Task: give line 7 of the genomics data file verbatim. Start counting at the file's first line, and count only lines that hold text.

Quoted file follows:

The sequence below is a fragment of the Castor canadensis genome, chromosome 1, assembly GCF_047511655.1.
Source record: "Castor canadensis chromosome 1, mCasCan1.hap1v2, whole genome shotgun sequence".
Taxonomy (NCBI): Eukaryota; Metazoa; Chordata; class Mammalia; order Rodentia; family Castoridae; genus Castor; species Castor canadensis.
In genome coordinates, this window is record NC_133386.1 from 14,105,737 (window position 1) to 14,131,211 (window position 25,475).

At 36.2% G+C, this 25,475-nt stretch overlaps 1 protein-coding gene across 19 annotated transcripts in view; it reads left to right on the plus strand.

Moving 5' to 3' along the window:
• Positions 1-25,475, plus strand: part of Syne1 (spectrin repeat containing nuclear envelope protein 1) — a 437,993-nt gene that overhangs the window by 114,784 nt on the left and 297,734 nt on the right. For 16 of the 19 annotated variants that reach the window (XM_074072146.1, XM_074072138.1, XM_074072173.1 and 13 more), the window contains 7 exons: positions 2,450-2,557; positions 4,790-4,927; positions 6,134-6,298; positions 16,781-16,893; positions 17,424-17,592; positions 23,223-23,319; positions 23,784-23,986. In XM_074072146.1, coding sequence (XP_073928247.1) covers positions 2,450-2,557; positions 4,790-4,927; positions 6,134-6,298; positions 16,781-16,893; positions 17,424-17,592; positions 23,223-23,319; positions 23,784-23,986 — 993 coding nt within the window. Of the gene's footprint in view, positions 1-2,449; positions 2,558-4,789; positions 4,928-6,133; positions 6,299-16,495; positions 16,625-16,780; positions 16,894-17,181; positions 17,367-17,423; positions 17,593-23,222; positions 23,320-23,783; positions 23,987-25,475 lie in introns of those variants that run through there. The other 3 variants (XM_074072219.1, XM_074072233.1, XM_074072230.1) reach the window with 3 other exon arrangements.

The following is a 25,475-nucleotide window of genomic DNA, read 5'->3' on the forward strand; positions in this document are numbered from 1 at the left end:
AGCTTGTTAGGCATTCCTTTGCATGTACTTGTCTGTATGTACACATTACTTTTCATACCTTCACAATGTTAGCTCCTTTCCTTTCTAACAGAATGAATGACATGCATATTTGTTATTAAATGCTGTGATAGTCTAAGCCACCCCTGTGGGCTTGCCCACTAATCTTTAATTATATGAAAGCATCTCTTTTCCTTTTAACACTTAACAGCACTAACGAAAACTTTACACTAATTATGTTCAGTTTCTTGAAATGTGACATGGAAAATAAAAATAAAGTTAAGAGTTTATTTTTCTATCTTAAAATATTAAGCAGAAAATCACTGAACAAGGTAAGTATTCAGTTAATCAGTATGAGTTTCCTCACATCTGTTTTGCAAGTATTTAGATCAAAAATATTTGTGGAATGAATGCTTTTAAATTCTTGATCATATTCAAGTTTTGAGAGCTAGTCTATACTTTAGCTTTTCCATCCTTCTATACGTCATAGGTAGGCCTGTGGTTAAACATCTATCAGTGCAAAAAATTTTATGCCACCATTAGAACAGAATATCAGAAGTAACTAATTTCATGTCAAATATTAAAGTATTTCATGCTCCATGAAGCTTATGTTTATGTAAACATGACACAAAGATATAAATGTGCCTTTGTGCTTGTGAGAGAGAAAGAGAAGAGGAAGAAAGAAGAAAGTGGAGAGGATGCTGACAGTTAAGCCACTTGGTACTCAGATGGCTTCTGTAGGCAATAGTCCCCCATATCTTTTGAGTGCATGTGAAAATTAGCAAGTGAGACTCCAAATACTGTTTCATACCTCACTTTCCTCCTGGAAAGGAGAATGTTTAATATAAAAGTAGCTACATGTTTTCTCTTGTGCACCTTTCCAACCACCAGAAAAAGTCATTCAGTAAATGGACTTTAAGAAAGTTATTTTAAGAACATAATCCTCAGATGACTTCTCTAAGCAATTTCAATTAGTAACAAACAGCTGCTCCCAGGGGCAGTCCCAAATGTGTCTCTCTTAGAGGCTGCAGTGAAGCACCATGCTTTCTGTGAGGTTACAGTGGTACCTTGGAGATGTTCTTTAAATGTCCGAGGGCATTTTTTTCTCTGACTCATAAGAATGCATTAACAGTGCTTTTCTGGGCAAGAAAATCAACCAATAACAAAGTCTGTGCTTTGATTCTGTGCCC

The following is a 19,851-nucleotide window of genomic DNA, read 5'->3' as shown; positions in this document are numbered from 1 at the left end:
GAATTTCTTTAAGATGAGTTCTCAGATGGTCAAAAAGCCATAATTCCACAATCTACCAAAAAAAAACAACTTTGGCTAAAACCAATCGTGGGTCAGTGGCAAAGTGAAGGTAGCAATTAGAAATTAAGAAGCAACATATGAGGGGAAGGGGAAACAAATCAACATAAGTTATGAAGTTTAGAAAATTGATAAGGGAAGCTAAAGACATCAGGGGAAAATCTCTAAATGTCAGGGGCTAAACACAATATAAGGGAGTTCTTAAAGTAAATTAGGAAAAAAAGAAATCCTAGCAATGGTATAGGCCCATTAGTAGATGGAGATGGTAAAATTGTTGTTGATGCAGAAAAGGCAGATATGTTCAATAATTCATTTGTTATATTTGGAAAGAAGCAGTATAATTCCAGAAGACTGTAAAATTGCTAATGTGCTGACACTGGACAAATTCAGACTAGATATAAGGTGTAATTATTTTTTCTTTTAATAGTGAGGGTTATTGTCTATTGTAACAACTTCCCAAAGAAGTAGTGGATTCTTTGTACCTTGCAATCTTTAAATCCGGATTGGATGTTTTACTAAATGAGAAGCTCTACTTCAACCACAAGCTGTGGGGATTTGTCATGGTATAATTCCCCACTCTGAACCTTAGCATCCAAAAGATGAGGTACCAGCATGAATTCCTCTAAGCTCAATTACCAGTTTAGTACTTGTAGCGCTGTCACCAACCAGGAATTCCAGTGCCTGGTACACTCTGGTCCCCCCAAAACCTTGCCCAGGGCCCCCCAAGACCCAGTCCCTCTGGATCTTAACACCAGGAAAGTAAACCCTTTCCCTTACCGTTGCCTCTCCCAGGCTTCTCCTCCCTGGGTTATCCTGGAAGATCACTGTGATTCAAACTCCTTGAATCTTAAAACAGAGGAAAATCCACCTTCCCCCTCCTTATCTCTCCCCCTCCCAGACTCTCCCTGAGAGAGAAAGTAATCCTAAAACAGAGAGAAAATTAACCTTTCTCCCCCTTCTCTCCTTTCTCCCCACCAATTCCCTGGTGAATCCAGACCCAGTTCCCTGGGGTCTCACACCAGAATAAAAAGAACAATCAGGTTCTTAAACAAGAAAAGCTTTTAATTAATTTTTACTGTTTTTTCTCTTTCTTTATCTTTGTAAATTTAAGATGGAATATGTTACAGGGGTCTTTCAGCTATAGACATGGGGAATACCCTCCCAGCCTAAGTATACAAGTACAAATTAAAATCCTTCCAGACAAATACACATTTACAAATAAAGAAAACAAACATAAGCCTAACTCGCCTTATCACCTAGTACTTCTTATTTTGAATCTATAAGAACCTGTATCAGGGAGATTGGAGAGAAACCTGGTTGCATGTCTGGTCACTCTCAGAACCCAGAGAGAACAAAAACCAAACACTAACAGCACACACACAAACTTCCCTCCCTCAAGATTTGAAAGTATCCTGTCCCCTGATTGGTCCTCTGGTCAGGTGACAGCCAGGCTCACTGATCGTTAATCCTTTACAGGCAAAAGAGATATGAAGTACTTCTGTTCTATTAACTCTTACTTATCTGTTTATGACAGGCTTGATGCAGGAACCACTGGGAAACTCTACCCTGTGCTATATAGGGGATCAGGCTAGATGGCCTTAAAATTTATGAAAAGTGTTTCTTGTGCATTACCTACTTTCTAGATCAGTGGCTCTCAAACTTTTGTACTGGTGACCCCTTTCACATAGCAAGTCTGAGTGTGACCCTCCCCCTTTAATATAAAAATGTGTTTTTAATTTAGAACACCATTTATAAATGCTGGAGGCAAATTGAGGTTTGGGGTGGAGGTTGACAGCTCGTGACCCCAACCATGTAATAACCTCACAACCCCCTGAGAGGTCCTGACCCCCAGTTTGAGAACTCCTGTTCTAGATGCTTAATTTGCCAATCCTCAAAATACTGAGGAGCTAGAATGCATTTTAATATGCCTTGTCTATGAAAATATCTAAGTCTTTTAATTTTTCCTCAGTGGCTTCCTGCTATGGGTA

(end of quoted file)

• Positions 1-25,475, plus strand: part of Syne1 (spectrin repeat containing nuclear envelope protein 1) — a 437,993-nt gene that overhangs the window by 114,784 nt on the left and 297,734 nt on the right. For 16 of the 19 annotated variants that reach the window (XM_074072146.1, XM_074072138.1, XM_074072173.1 and 13 more), the window contains 7 exons: positions 2,450-2,557; positions 4,790-4,927; positions 6,134-6,298; positions 16,781-16,893; positions 17,424-17,592; positions 23,223-23,319; positions 23,784-23,986. In XM_074072146.1, coding sequence (XP_073928247.1) covers positions 2,450-2,557; positions 4,790-4,927; positions 6,134-6,298; positions 16,781-16,893; positions 17,424-17,592; positions 23,223-23,319; positions 23,784-23,986 — 993 coding nt within the window. Of the gene's footprint in view, positions 1-2,449; positions 2,558-4,789; positions 4,928-6,133; positions 6,299-16,495; positions 16,625-16,780; positions 16,894-17,181; positions 17,367-17,423; positions 17,593-23,222; positions 23,320-23,783; positions 23,987-25,475 lie in introns of those variants that run through there. The other 3 variants (XM_074072219.1, XM_074072233.1, XM_074072230.1) reach the window with 3 other exon arrangements.